Background: Some diseases previously believed to be noninfectious, eg, peptic ulcer disease, are now known to be caused by chronic infection. Recently, chronic Chlamydia pneumoniae infection has been suggested as a cause for adult-onset asthma. The purpose of this study was to determine whether antichlamydial treatment would affect the natural history of this disease.
Methods: An open-label, before-after treatment trial was performed in a community-based, primary care office. Forty-six patients (mean age 47.7 years; range 17 to 78) with moderate to moderately severe, stable, chronic asthma were treated a median of 4 weeks (range 3 to 9) with oral doxycycline (100 mg twice daily), azithromycin (1000 mg once weekly), or erythromycin (1000 mg daily). Post-treatment pulmonary function and asthma symptoms were compared with baseline values. Follow-up was an average of 6 months (range 1.5 to 36) post-treatment.
Results: Four patients with C pneumoniae respiratory tract infection developed chronic asthma, which disappeared after treatment in each case. Of the remaining 42 seroreactive patients who were treated a mean of 6 years after the development of chronic asthma, one half had either complete remission or major clinical improvement (3 and 18 patients, respectively). This improvement was significantly more likely to occur in patients with early disease (P = .01) and before the development of fixed obstruction (P < .01).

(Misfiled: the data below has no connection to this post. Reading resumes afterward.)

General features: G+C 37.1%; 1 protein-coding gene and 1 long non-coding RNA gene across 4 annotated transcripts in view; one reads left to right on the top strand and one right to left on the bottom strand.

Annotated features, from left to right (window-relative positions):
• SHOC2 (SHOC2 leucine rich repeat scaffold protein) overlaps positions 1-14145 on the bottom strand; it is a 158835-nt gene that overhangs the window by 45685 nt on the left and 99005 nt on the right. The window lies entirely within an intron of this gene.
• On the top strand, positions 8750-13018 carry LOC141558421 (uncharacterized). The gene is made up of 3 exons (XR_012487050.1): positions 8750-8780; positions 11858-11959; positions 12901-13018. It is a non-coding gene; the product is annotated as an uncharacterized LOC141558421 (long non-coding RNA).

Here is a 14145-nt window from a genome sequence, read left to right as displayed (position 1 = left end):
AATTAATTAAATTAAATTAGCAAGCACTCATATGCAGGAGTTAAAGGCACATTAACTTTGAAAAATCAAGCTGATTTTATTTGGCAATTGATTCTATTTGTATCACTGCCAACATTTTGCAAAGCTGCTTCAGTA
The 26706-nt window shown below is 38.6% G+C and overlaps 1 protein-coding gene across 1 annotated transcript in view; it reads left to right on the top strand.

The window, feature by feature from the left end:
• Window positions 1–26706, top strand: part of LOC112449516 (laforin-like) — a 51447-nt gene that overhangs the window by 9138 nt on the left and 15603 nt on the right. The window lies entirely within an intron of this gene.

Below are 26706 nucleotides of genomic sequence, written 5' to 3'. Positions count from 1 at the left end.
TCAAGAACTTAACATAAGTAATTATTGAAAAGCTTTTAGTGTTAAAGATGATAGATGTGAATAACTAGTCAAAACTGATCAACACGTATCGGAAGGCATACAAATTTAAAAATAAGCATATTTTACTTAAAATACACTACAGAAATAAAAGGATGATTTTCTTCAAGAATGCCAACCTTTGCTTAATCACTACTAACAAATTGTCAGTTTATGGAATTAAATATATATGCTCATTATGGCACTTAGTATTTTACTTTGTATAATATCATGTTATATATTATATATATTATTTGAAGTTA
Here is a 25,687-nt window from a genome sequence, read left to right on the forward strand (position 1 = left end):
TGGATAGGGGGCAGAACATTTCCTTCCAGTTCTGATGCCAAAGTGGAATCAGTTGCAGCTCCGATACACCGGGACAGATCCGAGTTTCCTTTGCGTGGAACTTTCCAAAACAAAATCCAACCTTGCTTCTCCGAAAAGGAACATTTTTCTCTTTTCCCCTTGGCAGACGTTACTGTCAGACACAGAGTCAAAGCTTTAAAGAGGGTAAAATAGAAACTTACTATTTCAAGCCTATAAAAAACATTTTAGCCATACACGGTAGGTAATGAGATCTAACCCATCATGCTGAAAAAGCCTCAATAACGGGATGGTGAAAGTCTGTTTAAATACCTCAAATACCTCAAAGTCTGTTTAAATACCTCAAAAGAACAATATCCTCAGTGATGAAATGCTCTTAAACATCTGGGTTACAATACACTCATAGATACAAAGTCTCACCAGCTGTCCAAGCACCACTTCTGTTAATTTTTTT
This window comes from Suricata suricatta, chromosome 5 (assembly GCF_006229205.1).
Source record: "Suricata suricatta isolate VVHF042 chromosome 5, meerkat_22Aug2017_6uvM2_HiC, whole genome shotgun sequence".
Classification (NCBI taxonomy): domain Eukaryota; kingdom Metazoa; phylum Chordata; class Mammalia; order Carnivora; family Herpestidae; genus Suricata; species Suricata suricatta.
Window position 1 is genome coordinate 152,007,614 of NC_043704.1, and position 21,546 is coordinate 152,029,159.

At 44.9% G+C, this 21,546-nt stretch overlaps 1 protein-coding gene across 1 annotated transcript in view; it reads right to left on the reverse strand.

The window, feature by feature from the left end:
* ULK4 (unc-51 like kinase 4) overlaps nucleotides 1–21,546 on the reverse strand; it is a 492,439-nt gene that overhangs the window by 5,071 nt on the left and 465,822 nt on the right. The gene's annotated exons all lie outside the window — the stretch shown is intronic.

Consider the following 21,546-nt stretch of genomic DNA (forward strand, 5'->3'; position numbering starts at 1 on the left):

Conclusions: Antimicrobial therapy appeared to "cure" or significantly improve asthma in approximately one half of treated adults, and the response pattern was consistent with chlamydial pathogenesis. C pneumoniae infection in asthma may be clinically important and should be investigated further.